Overdevelopment, Overpopulation, Overshoot

    “Black Friday” Shoppers: Aggressive bargain hunters push through the front doors of the Boise Towne Square mall as they are opened at 1 a.m. Friday, Nov. 24, 2007, Boise, Idaho, USA

    Google Earth/NOAA, U.S. Navy, NGA, GEBCO

    Overdevelopment, Overpopulation, Overshoot

    Suburban Sprawl: aerial view of landscape outside Miami, Florida, shows 13 golf courses amongst track homes on the edge of the Everglades.

    Garth Lentz

    Overdevelopment, Overpopulation, Overshoot

    Toxic Landscape: Aerial view of the tar sands region, where mining operations and tailings ponds are so vast they can be seen from outer space; Alberta, Canada

    Cotton Coulson/Keenpress

    Overdevelopment, Overpopulation, Overshoot

    Ice Waterfall: In both the Arctic and Antarctic regions, ice is retreating. Melting water on icecap, North East Land, Svalbard, Norway

    Yann Arthus-Bertrand

    Overdevelopment, Overpopulation, Overshoot

    Satellite Dishes: The rooftops of Aleppo, Syria, one of the world’s oldest cities, are covered with satellite dishes, linking residents to a globalized consumer culture.

    Stephanie Sinclair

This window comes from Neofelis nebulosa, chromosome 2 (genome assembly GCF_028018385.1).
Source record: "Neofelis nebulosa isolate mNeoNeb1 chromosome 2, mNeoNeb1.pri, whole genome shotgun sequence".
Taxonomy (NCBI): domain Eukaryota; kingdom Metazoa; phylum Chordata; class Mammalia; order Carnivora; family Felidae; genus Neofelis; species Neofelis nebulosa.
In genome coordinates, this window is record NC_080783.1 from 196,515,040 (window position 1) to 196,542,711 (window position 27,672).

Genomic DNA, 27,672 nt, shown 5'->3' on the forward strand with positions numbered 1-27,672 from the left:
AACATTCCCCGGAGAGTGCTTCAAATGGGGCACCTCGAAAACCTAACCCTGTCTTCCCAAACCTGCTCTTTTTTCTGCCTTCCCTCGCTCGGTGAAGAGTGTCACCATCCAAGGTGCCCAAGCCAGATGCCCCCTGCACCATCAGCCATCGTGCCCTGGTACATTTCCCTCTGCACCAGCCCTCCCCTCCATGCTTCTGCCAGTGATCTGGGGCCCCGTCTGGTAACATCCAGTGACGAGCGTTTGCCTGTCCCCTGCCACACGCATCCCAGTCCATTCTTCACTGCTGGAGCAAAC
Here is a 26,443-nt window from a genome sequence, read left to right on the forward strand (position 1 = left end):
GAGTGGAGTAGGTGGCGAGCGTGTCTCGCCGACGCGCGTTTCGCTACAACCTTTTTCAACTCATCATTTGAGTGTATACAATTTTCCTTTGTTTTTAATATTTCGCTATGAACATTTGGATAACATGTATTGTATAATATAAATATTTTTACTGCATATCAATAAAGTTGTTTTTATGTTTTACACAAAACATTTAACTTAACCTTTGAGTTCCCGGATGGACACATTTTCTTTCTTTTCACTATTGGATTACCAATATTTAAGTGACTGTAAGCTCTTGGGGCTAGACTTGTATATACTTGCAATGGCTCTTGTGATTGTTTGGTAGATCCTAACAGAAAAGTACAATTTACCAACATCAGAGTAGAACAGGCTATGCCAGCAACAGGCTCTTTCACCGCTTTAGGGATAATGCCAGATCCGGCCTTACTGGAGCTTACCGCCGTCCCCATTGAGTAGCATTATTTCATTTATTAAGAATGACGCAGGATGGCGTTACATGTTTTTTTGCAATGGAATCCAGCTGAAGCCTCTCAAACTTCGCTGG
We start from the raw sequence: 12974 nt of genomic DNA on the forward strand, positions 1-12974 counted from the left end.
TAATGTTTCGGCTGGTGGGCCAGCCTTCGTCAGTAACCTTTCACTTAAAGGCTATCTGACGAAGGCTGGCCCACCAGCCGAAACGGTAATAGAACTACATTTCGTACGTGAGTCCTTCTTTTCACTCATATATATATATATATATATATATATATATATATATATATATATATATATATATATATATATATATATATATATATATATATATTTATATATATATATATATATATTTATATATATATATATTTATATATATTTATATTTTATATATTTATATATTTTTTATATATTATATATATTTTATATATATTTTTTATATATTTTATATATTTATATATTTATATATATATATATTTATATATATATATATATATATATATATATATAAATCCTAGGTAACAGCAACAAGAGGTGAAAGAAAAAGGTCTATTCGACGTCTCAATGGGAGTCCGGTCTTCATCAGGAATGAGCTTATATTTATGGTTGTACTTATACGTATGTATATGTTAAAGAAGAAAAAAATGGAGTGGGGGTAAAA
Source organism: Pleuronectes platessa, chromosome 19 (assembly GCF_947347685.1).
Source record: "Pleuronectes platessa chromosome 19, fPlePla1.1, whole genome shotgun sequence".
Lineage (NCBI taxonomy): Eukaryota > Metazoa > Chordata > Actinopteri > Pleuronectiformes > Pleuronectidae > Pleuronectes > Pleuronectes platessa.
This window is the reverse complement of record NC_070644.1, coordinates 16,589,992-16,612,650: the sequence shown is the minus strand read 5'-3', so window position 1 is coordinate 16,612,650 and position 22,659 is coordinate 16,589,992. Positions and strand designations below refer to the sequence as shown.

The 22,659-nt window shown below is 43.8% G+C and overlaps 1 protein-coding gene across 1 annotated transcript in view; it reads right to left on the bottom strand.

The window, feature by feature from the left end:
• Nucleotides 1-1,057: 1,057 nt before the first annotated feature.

Overdevelopment, Overpopulation, Overshoot

    Child Brides: Tahani, 8, is seen with her husband Majed, 27, and her former classmate Ghada, 8, and her husband in Hajjah, Yemen, July 26, 2010.

    Mike Hedge

    Overdevelopment, Overpopulation, Overshoot

    Megalopolis: Shanghai, China, a sprawling megacity of 24 Million

    Google Earth/ 2014 Digital Globe

    Overdevelopment, Overpopulation, Overshoot

    Big Hole: The Mir Mine in Russia is the world’s largest diamond mine.

    Daniel Dancer

    Overdevelopment, Overpopulation, Overshoot

    Clear-cut: Industrial forestry degrading public lands, Willamette National Forest, Oregon

    Peter Essick

    Overdevelopment, Overpopulation, Overshoot

    Computer Dump: Massive quantities of waste from obsolete computers and other electronics are typically shipped to the developing world for sorting and/or disposal. Photo from Accra, Ghana.

    Daniel Beltra

    Overdevelopment, Overpopulation, Overshoot

    Oil Spill Fire: Aerial view of an oil fire following the 2010 Deepwater Horizon oil disaster, Gulf of Mexico

    Ian Wylie

    Overdevelopment, Overpopulation, Overshoot

    Slide 13

    Airplane Contrails: Globalized transportation networks, especially commercial aviation, are a major contributor of air pollution and greenhouse gas emissions. Photo of contrails in the west London sky over the River Thames, London, England.

    R.J. Sangosti/Denver Post

    Overdevelopment, Overpopulation, Overshoot

    Fire: More frequent and more intense wildfires (such as this one in Colorado, USA) are another consequence of a warming planet.

  • Recent Slide Shows

Comments

0 Comments

Comment Preview

Your name will appear as username ( settings | log out )

You may use these HTML tags and attributes: <a href=""> <b> <em> <strong> <i> <blockquote>